Playing from the Heart

Despite my advice about the importance of trust in organizations, I frequently work with clients who are having trouble getting along with a someone. Often this person is a teammate in some way: A sports teammate, a business teammate, a family teammate. Typically, one of the major issues is a problem in communication.

As is usually the case when people are in conflict, there is a difference of opinion, and anger, hurt, and mistrust exists. My clients have usually come a good way in understanding that their anger and hurt is only coming from their own thought-feeling connection, but they are often still lost about how to communicate with someone who doesn’t seem to be as invested in building in a trusting culture.

My suggestion is always the same. You should make plays from the heart.

What does it mean to make plays from the heart? Making plays from the heart is acting (communicating, supporting, helping, etc.) in a way that shows love, compassion, or care for others.  I find that this guideline almost always results in modeling the behavior you want to see from others. I also find that people are at their best in almost any endeavor when acting from love. It’s essentially the emotion that allows the true you to be expressed unfiltered.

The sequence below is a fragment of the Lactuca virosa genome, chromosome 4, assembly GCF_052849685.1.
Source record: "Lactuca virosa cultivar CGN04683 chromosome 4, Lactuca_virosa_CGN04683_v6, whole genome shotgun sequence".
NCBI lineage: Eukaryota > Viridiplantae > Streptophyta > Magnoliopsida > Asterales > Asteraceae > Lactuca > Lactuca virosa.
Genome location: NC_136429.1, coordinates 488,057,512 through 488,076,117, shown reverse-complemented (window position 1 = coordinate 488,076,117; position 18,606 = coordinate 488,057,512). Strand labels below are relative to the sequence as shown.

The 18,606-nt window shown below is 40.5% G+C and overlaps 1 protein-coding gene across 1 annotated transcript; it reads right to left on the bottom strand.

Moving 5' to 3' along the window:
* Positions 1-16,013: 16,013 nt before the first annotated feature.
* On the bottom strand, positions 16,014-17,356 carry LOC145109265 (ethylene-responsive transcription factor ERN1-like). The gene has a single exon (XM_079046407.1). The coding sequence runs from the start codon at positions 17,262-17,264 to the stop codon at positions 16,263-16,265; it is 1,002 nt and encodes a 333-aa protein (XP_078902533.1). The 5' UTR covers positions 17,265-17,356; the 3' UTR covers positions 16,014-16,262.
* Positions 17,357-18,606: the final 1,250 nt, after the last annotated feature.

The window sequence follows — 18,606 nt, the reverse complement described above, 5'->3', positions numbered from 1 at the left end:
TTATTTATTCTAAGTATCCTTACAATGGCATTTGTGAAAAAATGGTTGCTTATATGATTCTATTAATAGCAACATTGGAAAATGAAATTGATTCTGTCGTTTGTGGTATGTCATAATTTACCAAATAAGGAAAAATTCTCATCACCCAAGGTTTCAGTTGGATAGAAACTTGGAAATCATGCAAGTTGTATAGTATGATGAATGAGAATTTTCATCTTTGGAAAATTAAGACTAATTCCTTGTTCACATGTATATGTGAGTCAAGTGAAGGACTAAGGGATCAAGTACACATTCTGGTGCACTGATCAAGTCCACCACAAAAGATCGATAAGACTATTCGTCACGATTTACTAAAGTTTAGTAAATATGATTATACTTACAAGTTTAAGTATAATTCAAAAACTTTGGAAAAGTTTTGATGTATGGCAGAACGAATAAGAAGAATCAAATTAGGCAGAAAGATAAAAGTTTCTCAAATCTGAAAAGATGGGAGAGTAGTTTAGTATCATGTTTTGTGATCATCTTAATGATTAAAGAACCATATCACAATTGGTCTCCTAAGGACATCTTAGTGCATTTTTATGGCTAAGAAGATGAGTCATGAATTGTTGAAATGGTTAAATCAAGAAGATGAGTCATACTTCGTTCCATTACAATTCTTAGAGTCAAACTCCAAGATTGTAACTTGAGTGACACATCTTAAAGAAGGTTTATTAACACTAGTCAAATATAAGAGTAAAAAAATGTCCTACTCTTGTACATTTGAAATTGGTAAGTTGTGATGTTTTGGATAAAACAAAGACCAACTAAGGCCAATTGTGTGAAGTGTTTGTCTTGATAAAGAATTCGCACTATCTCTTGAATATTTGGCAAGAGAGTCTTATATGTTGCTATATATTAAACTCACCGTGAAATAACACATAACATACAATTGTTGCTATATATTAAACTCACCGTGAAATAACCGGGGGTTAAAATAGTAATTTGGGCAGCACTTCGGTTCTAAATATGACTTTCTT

If you act from blocked thinking and negative emotions, you aren’t going to be playing from the heart, and everyone around you will see someone other than the real you. To be at your best, understand than any negative feelings are only coming from your thinking, and if you don’t muddy your thoughts with blame and judgement, those feelings will change when your thoughts eventually and inevitably clear. From this clarity, you can then take action, such as communicating from the heart, sending a message that represents the true you.

Now, this certainly doesn’t mean you should allow yourself to get walked on or trampled. It simply means that if you act from the heart, from the most loving, compassionate, caring position you can muster, you are going to build trusting relationships with others, even when you are delivering difficult news, even when you are explaining why you do not trust them.

If you keep making plays from the heart and pointing in the direction of trust, it will be built within your culture, and your culture will thrive.

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